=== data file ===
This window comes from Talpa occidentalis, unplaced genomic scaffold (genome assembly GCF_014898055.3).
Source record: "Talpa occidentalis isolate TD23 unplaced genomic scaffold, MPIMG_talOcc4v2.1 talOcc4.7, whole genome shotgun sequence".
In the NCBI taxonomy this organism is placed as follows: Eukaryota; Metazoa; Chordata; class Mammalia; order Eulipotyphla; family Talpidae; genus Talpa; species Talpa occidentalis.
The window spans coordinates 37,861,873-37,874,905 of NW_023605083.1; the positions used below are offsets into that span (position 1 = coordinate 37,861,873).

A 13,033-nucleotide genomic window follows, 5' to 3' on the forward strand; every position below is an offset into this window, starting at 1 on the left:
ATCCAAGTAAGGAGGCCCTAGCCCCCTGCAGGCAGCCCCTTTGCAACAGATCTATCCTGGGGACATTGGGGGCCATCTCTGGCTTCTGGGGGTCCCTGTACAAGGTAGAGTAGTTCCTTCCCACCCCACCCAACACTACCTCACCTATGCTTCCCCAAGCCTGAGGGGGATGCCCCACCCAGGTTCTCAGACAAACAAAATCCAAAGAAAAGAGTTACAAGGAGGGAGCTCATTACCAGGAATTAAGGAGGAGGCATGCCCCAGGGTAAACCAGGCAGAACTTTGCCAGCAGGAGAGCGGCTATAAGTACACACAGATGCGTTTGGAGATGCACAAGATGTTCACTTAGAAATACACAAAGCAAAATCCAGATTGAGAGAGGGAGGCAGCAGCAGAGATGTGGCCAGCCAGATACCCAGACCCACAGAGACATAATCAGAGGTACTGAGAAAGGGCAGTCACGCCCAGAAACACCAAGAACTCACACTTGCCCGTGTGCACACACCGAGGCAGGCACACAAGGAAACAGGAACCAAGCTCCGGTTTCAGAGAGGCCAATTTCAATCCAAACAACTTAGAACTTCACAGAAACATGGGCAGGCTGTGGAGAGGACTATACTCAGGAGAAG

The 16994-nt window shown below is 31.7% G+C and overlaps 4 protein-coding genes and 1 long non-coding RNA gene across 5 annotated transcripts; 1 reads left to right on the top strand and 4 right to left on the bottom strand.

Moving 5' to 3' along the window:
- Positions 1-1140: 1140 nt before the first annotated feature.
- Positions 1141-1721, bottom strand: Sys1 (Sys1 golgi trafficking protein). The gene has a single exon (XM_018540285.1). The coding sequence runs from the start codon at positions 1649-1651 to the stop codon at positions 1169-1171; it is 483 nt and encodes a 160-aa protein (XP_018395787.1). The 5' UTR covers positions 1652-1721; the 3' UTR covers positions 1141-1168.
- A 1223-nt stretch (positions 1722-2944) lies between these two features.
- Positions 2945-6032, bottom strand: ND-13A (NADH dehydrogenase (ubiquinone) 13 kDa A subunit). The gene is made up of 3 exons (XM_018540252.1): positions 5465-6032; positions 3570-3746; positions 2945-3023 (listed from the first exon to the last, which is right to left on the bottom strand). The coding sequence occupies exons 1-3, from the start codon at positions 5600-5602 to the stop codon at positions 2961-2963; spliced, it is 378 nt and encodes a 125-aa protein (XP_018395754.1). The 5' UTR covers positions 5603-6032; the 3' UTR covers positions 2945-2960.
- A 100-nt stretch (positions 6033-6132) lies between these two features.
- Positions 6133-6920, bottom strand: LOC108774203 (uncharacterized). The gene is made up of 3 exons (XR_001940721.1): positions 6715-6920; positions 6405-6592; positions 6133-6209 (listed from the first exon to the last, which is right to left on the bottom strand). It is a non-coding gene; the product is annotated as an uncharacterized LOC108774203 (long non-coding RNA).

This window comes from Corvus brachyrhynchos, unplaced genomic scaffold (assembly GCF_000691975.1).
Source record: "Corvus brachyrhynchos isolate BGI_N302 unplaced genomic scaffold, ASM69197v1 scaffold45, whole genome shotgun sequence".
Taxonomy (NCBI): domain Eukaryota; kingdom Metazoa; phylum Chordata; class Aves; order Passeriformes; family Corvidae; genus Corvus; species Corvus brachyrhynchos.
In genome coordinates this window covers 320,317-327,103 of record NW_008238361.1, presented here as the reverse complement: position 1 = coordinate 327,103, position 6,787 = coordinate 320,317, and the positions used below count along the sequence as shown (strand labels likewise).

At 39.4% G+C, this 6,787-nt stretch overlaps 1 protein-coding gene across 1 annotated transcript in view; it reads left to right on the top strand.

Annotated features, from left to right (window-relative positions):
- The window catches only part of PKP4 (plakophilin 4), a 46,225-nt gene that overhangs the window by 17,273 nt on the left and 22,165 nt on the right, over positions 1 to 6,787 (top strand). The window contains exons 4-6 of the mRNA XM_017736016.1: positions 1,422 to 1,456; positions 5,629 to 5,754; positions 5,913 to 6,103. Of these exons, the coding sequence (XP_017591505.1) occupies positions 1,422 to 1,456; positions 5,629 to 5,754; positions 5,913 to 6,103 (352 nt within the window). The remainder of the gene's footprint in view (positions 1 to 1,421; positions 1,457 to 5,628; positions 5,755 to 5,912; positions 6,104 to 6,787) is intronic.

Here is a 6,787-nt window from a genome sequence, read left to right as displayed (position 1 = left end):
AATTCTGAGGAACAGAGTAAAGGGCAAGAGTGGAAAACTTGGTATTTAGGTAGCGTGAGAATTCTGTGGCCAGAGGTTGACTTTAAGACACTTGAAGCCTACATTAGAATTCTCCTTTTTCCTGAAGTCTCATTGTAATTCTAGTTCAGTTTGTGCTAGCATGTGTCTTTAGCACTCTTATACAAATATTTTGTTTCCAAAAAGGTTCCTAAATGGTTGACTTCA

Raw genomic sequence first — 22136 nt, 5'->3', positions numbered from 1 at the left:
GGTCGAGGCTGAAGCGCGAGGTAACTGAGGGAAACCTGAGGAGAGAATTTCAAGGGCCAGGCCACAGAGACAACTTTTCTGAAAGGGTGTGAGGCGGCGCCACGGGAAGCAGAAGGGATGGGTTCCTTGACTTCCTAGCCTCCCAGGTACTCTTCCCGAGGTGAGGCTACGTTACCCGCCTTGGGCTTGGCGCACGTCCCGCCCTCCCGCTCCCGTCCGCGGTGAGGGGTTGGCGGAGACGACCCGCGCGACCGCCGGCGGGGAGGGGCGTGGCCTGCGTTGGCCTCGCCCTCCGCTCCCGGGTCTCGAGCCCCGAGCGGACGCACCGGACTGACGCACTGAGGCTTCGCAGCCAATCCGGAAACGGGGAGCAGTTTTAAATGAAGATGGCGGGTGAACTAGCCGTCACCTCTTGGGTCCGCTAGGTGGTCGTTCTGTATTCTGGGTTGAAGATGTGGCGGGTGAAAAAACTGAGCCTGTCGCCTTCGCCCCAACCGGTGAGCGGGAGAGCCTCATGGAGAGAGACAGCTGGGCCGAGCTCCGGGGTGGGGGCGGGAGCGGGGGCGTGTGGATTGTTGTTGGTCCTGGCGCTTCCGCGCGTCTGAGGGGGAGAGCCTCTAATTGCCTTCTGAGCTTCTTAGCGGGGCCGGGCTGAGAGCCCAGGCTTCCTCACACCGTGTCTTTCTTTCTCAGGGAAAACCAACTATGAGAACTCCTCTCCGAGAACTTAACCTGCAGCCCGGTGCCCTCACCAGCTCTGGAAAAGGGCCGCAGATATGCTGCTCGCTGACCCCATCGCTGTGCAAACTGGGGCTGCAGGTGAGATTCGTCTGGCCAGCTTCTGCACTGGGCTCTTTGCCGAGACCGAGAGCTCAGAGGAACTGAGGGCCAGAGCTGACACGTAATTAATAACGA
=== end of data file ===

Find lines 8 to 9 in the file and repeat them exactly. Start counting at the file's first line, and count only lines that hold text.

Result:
Moving 5' to 3' along the window:
- Positions 1-1140: 1140 nt before the first annotated feature.